Costa Rica faces threat of citrus greening

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Gill McShane


Costa Rica faces threat of citrus greening

Growers are on high alert after the insect which carries the disease was confirmed present in the Central American country

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The Costa Rican Ministry of Agriculture (MAG) is reportedly stepping up its efforts to prevent the spread of citrus greening disease after authorities confirmed the insect which carries the disease is present and reproducing in the country.

“The potential for this disease to affect the Central American region is very high because the spread of insects is caused by natural phenomena such as hurricanes and tropical storms which regularly occur in the region,” explained Jorge Arturo Solano, who heads up the Ministry’s phytosanitary programme.

In conjunction with the private sector, universities and the US Embassy, MAG is currently working together with small- and medium-sized growers as well as nurseries to develop different ways in which to reduce the threat.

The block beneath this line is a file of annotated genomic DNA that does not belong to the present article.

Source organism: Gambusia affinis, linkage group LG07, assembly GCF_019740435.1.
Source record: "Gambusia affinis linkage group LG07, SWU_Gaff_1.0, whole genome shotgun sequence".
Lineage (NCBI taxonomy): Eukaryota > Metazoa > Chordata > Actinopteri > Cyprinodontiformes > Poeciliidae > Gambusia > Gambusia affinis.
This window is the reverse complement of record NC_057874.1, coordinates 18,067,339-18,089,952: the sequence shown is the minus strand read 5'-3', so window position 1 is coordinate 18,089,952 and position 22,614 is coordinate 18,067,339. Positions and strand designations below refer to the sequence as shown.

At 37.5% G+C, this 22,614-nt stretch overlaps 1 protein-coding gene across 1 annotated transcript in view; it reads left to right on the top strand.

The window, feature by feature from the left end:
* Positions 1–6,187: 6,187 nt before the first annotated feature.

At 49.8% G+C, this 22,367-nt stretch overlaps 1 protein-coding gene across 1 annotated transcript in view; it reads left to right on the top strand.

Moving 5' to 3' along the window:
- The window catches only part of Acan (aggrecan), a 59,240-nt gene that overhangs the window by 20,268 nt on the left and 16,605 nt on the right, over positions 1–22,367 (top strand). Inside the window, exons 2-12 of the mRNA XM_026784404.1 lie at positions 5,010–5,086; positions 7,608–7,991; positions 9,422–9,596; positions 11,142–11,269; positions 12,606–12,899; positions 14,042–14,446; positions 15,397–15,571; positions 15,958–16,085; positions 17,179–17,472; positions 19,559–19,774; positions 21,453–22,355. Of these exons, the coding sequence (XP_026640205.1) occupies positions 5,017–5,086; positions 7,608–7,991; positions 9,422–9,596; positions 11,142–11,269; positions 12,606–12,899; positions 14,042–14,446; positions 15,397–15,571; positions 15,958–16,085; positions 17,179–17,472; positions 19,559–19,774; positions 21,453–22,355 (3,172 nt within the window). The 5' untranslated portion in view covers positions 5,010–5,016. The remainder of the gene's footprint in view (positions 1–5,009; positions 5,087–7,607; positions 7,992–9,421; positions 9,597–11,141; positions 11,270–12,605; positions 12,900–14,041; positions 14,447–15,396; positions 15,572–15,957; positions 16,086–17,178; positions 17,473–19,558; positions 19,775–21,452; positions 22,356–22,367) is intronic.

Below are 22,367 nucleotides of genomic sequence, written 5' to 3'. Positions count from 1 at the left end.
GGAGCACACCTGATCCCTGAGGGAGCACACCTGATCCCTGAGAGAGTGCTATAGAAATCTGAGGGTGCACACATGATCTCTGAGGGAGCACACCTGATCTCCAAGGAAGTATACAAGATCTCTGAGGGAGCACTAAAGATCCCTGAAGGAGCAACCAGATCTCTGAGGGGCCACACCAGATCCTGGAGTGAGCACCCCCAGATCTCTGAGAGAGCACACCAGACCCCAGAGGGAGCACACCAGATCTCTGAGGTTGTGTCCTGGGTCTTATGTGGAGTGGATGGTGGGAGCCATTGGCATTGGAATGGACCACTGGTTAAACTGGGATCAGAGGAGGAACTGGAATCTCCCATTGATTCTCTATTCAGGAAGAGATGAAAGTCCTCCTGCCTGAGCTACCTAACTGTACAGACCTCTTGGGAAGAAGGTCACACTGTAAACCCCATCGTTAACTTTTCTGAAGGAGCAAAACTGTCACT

Citrus greening, also called Huanglongbing or yellow dragon disease, is one of the more serious citrus diseases and could severely affect Costa Rica’s citrus industry, particularly oranges, which produces around 400,000 tonnes each year.

Earlier this year, Costa Rican producer Ticofrut discovered a large quantity of psyllid insects, which transmit the disease, on its groves in Los Chiles de Guanacaste.

This bacterial disease is thought to have originated in China in the early 1900s and was detected two years ago in Florida, the US, where it has could extensive damage to orange groves.


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